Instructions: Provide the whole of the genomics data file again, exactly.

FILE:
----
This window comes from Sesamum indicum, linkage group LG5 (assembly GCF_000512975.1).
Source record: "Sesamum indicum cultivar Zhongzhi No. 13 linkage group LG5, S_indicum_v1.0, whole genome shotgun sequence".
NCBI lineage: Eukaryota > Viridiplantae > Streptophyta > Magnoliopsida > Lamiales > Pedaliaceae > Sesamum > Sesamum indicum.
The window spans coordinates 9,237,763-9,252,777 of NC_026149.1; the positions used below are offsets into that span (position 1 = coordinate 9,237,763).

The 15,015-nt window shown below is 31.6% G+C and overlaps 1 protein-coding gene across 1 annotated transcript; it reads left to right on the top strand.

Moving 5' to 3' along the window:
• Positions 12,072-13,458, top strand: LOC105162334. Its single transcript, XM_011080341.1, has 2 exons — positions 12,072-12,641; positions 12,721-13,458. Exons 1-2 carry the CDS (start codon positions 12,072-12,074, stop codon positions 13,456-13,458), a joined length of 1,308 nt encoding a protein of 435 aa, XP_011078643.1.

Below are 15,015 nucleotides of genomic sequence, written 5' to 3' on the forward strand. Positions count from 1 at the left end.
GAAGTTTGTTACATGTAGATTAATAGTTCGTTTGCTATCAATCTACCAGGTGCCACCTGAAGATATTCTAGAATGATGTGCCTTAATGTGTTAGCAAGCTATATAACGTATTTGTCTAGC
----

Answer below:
This window comes from Sesamum indicum, linkage group LG5 (assembly GCF_000512975.1).
Source record: "Sesamum indicum cultivar Zhongzhi No. 13 linkage group LG5, S_indicum_v1.0, whole genome shotgun sequence".
NCBI lineage: Eukaryota > Viridiplantae > Streptophyta > Magnoliopsida > Lamiales > Pedaliaceae > Sesamum > Sesamum indicum.
The window spans coordinates 9,237,763-9,252,777 of NC_026149.1; the positions used below are offsets into that span (position 1 = coordinate 9,237,763).

The 15,015-nt window shown below is 31.6% G+C and overlaps 1 protein-coding gene across 1 annotated transcript; it reads left to right on the top strand.

Moving 5' to 3' along the window:
• Positions 12,072-13,458, top strand: LOC105162334. Its single transcript, XM_011080341.1, has 2 exons — positions 12,072-12,641; positions 12,721-13,458. Exons 1-2 carry the CDS (start codon positions 12,072-12,074, stop codon positions 13,456-13,458), a joined length of 1,308 nt encoding a protein of 435 aa, XP_011078643.1.

Below are 15,015 nucleotides of genomic sequence, written 5' to 3' on the forward strand. Positions count from 1 at the left end.
GAAGTTTGTTACATGTAGATTAATAGTTCGTTTGCTATCAATCTACCAGGTGCCACCTGAAGATATTCTAGAATGATGTGCCTTAATGTGTTAGCAAGCTATATAACGTATTTGTCTAGC